Paul Collier, a professor of political economy and a well known conflict scholar points to the vicious conflict traps, which entrap a country into a vicious trap, from which it becomes difficult to get out. Nepal’s current predicament, i.e., a protracted post-conflict transition, resonates with Collier’s argument that there is a high probability of post-conflict countries returning to conflict within the first decade of the peace agreement. This paper makes an attempt to engage with the ideas of Paul Collier through a discussion of Nepal’s political economy.

Paul Collier, who is associated with ‘greed not grievance’ hypothesis, has subsequently revised his theory into what is called the ‘feasibility hypothesis’ viz. where it is feasible, a conflict will occur. Collier has also demonstrated how it is probable for a country coming out of a conflict to relapse back into conflict. The paper will draw upon Collier’s ideas of traps and try to locate the proximate causes of Nepal’s conflict and its cost, and explain the economic trends, especially in light of the political instability and various identity-based agitation movements, and explore the post-conflict political-economy dynamics to ascertain the prospects of lasting peace for Nepal.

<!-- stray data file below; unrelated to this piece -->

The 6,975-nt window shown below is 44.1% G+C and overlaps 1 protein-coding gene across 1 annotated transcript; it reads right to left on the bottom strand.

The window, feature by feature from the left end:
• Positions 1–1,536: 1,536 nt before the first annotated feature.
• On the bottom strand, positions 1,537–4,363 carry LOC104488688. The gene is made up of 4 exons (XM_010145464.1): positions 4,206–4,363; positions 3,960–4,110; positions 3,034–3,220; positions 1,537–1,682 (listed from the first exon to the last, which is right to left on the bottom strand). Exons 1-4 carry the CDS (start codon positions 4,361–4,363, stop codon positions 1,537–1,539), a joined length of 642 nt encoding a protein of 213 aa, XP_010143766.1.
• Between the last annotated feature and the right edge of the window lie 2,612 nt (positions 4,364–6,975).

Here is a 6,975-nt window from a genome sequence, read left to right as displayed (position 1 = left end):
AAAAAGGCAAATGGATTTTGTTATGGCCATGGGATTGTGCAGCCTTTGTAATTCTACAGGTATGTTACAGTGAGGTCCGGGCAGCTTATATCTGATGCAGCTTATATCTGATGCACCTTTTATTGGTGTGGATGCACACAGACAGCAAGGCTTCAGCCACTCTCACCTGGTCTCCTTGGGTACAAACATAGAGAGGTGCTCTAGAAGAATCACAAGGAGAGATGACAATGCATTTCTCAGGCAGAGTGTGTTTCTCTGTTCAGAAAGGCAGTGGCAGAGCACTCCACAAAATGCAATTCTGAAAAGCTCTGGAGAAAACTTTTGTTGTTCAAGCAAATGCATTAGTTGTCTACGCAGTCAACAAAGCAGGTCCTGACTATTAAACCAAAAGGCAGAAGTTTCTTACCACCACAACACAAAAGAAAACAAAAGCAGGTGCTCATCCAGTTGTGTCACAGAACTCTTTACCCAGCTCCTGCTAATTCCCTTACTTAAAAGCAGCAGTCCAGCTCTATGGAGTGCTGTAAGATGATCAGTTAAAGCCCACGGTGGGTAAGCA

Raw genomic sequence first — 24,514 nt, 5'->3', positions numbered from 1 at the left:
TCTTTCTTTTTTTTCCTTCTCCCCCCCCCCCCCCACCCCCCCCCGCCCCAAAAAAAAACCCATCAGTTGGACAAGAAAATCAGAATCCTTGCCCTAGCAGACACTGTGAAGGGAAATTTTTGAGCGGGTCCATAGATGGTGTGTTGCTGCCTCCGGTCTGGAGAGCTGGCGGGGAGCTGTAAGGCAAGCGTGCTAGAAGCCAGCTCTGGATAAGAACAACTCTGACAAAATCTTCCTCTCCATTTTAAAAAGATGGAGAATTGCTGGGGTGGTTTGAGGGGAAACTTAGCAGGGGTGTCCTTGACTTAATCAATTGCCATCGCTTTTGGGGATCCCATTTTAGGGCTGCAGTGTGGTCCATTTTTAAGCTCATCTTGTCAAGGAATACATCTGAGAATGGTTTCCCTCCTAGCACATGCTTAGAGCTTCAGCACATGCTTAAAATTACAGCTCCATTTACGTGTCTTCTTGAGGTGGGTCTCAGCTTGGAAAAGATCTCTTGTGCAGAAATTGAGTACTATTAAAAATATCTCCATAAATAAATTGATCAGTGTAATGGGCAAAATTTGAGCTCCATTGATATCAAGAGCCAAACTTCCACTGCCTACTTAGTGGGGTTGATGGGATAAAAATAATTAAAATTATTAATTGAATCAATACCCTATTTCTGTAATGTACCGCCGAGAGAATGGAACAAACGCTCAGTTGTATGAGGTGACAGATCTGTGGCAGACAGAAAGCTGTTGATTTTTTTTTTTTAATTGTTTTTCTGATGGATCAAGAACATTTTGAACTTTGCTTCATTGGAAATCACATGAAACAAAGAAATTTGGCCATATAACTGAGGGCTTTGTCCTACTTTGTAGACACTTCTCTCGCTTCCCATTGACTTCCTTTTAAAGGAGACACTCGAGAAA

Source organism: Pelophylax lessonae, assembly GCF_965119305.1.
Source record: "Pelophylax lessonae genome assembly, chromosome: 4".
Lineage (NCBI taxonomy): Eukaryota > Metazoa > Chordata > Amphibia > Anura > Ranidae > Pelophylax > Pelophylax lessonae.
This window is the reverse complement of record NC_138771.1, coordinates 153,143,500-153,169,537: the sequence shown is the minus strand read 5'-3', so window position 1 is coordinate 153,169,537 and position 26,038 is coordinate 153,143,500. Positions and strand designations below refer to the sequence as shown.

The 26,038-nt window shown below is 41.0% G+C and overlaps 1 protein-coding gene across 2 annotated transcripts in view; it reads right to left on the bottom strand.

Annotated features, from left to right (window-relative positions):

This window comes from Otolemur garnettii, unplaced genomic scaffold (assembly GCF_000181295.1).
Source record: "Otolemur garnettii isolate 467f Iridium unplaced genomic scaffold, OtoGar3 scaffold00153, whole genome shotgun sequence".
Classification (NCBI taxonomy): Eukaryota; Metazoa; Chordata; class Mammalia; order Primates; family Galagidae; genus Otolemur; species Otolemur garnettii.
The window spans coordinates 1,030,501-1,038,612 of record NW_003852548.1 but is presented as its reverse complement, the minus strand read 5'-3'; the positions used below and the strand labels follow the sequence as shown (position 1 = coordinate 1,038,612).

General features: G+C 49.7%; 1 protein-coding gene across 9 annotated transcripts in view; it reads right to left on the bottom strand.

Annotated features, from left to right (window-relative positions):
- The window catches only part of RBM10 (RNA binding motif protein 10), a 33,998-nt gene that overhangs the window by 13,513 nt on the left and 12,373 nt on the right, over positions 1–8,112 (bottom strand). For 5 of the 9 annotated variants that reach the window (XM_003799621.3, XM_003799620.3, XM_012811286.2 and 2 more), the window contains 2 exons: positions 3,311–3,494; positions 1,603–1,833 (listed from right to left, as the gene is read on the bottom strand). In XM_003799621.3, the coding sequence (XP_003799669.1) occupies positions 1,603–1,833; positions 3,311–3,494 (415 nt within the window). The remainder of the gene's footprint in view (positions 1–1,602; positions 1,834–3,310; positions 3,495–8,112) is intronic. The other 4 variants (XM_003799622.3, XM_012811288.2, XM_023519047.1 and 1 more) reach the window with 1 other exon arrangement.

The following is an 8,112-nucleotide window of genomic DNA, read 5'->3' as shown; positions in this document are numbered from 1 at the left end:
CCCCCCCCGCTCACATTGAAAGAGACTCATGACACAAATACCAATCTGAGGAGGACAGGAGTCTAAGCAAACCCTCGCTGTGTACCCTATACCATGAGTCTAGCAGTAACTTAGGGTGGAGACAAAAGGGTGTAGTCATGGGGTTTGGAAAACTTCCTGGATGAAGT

While not discounting the autonomy of political actors (or in other words, the ‘agency’), this paper will concentrate on the ‘structures’ such as Nepal’s political economy and the demographic features of the population and examine the implication of these inter-alia Collier’s thesis. It will examine the inter-relationship between political instability (that has come about once political parties by-passed or subverted the principle of consensus) and poor economic performance, and how one reinforces the other, and in doing so how these tend to undermine Nepal’s prospects for lasting peace. Examining Nepal’s GDP (including the composition, role and trends of agriculture, industry, and service sectors), foreign trade (including the composition and trends of imports and exports), the remittance and foreign employment, the structure of government revenue and expenditure, including that supported by foreign aid, and the trends of tourism, the paper assesses the overall trends in political economy and its implications for consolidation of peace.